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Ashley Solomon, Psy.D is a psychologist who specializes in the treatment of eating disorders, body image, trauma, and serious mental illness.

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Stop Wrestling with Yourself: How to Make a Big Decision

October 7, 2011 3 Comments by Ashley @ Nourishing the Soul

10104-SmithWinsGold {image credit :: familymwr}

 

    Up early and standing in the dimly lit store, literally thousands of pieces of glass surrounded us as my husband and I tried, desperately, to make a decision about what tile would adorn the walls behind our kitchen counters. We had literally been there for hours and my feet were starting to blister, as was my brain. The tiles started blending together into a swirl of colors as we debated the respective significance of material, opacity, size, and pattern. All of this for something whose sole purpose is to catch my spaghetti sauce? 

    After four grueling hours, some threats of an early divorce, and the intervention of two sales people, we finally came to a decision on our tile. That’s when the gentleman behind the counter said, “And what about your grout color?” When we asked him what he meant, he reached for the book o’ grout and my jaw dropped. This can’t be happening, I thought. Determined to make it home before Christmas, we picked the grout ten seconds flat and we’re out the door four minutes later. Done!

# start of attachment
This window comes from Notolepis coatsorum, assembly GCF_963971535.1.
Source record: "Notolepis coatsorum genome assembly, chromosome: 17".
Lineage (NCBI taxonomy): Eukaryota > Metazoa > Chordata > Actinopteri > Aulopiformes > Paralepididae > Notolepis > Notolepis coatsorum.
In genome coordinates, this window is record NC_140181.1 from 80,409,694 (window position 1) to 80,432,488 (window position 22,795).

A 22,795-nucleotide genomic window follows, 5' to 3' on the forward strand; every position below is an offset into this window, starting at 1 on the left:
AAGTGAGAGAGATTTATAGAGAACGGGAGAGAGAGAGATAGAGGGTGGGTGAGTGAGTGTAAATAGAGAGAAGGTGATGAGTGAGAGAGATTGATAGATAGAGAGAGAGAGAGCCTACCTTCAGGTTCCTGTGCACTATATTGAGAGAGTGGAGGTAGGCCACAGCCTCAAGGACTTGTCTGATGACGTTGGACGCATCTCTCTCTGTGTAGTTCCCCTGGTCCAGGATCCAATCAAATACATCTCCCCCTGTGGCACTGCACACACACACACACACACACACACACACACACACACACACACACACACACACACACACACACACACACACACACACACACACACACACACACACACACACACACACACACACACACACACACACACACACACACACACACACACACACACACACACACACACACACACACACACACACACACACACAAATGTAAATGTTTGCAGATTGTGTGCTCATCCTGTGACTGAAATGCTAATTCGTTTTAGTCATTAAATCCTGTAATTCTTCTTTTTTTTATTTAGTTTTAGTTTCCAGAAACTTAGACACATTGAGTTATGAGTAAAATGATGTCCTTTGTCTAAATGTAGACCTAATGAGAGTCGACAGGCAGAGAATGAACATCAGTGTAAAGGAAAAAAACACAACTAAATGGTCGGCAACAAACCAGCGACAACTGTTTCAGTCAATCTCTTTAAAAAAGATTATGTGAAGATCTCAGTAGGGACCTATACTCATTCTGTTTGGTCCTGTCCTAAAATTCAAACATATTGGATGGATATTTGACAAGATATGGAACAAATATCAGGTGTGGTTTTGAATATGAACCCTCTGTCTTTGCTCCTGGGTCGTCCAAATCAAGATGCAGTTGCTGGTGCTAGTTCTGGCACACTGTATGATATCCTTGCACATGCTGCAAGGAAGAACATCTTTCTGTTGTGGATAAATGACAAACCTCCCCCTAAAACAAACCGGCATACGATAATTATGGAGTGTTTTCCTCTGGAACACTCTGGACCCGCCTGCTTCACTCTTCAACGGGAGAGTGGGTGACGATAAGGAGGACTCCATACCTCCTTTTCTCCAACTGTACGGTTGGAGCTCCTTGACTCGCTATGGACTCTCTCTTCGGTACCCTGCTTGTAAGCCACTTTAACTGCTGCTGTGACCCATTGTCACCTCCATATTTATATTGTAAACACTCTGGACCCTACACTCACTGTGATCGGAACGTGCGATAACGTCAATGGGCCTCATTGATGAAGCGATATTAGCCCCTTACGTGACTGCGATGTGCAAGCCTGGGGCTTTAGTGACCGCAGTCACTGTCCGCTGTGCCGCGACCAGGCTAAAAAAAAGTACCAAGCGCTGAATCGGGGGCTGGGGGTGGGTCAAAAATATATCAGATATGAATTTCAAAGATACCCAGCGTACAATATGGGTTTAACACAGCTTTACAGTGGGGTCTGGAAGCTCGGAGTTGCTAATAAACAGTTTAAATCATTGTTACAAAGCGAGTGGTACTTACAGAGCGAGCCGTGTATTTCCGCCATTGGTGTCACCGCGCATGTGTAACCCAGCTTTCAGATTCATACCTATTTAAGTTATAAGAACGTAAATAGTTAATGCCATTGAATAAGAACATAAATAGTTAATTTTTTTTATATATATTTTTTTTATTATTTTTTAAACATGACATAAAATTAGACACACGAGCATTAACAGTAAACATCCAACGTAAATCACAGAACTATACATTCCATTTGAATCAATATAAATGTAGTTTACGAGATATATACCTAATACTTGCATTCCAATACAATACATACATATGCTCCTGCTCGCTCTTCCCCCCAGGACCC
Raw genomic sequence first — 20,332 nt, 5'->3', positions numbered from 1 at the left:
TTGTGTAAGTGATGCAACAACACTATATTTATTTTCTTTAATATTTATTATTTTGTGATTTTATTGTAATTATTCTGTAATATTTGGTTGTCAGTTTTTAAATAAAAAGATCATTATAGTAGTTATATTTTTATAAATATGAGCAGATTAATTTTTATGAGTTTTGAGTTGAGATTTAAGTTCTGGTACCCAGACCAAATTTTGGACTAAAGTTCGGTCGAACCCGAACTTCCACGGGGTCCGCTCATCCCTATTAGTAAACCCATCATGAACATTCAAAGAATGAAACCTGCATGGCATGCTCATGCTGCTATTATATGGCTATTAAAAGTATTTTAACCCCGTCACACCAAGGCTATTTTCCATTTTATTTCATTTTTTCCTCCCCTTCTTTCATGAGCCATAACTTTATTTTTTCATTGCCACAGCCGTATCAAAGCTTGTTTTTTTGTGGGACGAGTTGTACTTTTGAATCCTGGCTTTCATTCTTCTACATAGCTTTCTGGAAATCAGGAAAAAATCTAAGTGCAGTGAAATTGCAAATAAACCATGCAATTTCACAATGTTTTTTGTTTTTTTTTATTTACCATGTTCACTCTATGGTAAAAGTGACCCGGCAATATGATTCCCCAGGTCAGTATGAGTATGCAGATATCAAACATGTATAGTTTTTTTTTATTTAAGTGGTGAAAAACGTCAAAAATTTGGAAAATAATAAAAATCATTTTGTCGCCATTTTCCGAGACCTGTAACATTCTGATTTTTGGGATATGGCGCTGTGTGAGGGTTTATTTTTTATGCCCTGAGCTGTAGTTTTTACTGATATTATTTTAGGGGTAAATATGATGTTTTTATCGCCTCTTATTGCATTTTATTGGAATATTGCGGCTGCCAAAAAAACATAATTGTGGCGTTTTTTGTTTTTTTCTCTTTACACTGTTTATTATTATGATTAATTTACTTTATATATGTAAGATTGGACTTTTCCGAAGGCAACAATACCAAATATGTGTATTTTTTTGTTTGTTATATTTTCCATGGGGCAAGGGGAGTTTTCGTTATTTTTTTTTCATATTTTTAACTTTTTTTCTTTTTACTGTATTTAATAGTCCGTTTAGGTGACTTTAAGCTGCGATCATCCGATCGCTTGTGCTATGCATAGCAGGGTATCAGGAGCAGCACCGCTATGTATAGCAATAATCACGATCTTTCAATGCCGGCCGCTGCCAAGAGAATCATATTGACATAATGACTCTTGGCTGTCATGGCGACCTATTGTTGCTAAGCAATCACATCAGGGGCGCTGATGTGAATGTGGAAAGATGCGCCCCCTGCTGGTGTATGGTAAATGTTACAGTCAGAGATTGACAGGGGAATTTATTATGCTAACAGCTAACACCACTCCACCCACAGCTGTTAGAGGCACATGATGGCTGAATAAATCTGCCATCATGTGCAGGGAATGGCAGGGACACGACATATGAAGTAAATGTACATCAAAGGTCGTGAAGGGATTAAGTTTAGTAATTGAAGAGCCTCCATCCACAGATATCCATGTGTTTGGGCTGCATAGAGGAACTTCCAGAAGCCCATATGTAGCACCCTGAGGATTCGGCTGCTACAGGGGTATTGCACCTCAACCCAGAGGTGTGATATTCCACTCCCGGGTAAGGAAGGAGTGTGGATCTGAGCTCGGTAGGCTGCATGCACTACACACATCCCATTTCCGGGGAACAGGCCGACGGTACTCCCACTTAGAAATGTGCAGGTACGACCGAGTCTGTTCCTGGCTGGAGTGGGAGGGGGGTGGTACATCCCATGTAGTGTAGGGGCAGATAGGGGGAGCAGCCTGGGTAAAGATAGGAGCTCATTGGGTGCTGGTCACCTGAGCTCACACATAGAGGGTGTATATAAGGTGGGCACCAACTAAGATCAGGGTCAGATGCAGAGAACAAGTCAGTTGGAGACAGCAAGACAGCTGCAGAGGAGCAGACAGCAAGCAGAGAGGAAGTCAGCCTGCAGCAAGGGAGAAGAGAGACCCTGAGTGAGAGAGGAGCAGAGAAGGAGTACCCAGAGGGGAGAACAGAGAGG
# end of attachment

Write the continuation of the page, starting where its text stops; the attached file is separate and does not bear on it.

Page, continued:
Sure, the tile is harder to pick than the grout. Once you’ve decided on a direction, the other details are just that – details. But aside from being totally fatigued, how do we come to major decisions? What about when the decision isn’t for a backsplash, but slightly more significant things – like whether to change your 401(k), take that job in Seattle, to end your nine-year relationship, or to start a family?

    While I’m no decision making expert (see exhibit A above), as a therapist I’m often witness to some really heart-wrenching decision-making. I’m honored to share in part of that struggle, and I’ve learned a few things along the way. So next time you’re faced with a major decision, consider the following.

    Get as much information as you can – but not too much.